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Mumps Virus Biological Agent Reference Sheet (BARS)

Updated December 4th, 2023
Disclaimer: Risk group, biosafety level, and all other precautions noted here are subject to change after a risk assessment by EHS.


Agent Type Risk Group Biosafety Level Animal Housing Biosafety Level
Virus  RG-2 BSL-2 with special practices ABSL-2

Agent Characteristics 

Risk Group: RG-2 associated with human disease, rarely serious; preventive or therapeutic interventions often available.

Agent Type: Virus 

Description: Mumps Virus (MuV) is a paramyxovirus that may result in a contagious disease known as Mumps, a well-known childhood disease. The virus is a spherical, enveloped virus with a linear, single-stranded negativesense RNA genome. Most individuals recover from mumps in a few weeks; some individuals may experience mild or no symptoms and may never know they had the disease

Host Range: Humans; non-human primates

Host Shedding: Blood, Direct Contact, Saliva, Urine, Airborne spread by breathing, coughing, sneezing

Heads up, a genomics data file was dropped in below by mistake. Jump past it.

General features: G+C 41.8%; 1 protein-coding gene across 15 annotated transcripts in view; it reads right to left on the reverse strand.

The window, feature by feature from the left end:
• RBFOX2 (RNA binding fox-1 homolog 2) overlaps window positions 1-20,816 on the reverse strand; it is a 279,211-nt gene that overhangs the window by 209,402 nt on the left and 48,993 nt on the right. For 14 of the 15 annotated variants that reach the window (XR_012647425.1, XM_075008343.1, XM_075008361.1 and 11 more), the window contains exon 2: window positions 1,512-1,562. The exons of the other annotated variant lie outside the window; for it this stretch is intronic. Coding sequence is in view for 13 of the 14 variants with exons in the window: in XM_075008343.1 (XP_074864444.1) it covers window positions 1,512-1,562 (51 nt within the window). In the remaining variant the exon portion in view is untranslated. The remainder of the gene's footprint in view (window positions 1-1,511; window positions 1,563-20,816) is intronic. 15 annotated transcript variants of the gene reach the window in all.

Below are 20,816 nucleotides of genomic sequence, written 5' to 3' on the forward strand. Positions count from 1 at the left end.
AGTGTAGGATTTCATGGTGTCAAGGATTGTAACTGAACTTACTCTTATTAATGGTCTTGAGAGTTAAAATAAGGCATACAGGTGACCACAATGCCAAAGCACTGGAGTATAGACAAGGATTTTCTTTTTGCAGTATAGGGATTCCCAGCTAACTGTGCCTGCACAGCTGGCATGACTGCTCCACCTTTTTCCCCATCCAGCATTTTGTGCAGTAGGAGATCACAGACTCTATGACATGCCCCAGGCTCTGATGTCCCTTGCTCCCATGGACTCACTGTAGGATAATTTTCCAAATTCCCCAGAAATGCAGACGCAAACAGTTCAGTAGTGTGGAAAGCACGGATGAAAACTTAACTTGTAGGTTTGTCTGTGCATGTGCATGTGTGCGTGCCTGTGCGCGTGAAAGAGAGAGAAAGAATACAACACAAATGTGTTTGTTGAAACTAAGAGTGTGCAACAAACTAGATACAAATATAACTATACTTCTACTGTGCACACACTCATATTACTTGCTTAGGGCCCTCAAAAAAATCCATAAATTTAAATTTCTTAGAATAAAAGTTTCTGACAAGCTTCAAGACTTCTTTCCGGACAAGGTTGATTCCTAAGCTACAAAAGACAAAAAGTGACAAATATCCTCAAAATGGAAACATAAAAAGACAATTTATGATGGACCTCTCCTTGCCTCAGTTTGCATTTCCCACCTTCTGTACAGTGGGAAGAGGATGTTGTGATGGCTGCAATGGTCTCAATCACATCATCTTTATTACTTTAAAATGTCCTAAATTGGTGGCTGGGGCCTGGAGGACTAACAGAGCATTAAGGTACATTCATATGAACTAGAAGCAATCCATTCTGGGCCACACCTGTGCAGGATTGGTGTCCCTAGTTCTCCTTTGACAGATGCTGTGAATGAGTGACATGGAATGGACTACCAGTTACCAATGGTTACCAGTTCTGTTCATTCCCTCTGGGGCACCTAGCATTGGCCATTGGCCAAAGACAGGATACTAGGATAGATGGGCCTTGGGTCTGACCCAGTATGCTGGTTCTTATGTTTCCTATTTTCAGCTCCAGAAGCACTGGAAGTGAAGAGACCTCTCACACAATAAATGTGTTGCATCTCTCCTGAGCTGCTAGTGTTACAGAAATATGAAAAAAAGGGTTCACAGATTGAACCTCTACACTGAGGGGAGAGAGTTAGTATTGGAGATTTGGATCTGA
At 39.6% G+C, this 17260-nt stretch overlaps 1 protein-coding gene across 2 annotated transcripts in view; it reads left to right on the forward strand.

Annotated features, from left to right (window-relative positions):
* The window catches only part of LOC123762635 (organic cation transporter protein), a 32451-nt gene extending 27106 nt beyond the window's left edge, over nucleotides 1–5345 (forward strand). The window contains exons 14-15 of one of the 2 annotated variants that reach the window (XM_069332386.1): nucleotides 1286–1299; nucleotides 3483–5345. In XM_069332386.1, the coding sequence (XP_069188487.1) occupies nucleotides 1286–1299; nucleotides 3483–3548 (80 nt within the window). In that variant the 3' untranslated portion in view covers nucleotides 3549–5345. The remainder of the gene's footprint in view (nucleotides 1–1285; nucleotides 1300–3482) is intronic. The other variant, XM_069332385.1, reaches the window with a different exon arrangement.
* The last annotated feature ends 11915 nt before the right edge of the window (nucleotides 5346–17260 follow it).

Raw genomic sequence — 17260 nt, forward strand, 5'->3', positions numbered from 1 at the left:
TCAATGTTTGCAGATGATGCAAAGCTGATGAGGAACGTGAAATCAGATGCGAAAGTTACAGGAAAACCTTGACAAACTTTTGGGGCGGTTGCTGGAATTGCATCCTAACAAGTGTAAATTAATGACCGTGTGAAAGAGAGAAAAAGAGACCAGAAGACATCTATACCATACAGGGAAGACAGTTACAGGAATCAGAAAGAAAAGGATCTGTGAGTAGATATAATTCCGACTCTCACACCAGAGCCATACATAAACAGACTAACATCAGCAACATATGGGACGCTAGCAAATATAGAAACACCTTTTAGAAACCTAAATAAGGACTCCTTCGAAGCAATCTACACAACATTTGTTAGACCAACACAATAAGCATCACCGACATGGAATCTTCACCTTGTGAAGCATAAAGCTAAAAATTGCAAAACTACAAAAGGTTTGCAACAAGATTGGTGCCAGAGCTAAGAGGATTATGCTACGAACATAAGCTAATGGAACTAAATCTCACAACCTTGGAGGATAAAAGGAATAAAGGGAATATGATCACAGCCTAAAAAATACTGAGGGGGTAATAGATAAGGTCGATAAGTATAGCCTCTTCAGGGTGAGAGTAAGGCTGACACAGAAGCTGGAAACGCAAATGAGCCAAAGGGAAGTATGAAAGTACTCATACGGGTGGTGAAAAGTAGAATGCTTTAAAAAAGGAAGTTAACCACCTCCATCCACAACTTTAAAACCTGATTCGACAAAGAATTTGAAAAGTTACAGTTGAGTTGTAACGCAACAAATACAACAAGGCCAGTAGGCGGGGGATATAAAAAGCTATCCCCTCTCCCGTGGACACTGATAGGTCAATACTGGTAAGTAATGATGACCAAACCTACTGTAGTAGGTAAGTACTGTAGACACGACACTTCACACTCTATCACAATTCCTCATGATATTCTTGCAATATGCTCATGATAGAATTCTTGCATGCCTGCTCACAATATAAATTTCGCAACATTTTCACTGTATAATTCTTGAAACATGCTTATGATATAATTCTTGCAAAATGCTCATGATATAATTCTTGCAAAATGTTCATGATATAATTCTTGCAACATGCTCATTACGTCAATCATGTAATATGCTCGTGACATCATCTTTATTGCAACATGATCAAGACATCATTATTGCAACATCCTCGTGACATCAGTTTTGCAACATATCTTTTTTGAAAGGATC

Route of Exposure to Humans: Aerosol/Inhalation, Direct Contact, Mucous Membranes, Contaminated Items, Percutaneous, Broken Skin

Infectious Dose: Unknown                           Incubation Period: 15-24 days; median of 19 days

Health Hazards

Signs and symptoms of infection may include:

  • Flu-like symptoms (i.e. fever, headache, dehydration, weight loss, lethargy)
  • Respiratory symptoms (i.e. coughing, sneezing)
  • Neurological symptoms (i.e. loss of sensation, ataxia)
  • Aseptic meningitis, deafness, orchitis and swollen salivary glands (parotitis)

Immunizations: Available                               Prophylaxis*: Available

*Formal medical advice is obtained during medical consultations with Cornell Health or primary healthcare provider as needed.

Agent Viability 

Survival Outside Host Disinfection Inactivation


1:10 Bleach Dilution

70% Ethanol

Povidone iodine; accelerated hydrogen peroxide

2% Paraformaldehyde; 60 minutes UV light

For more guidance on disinfection see:  disinfectant selection.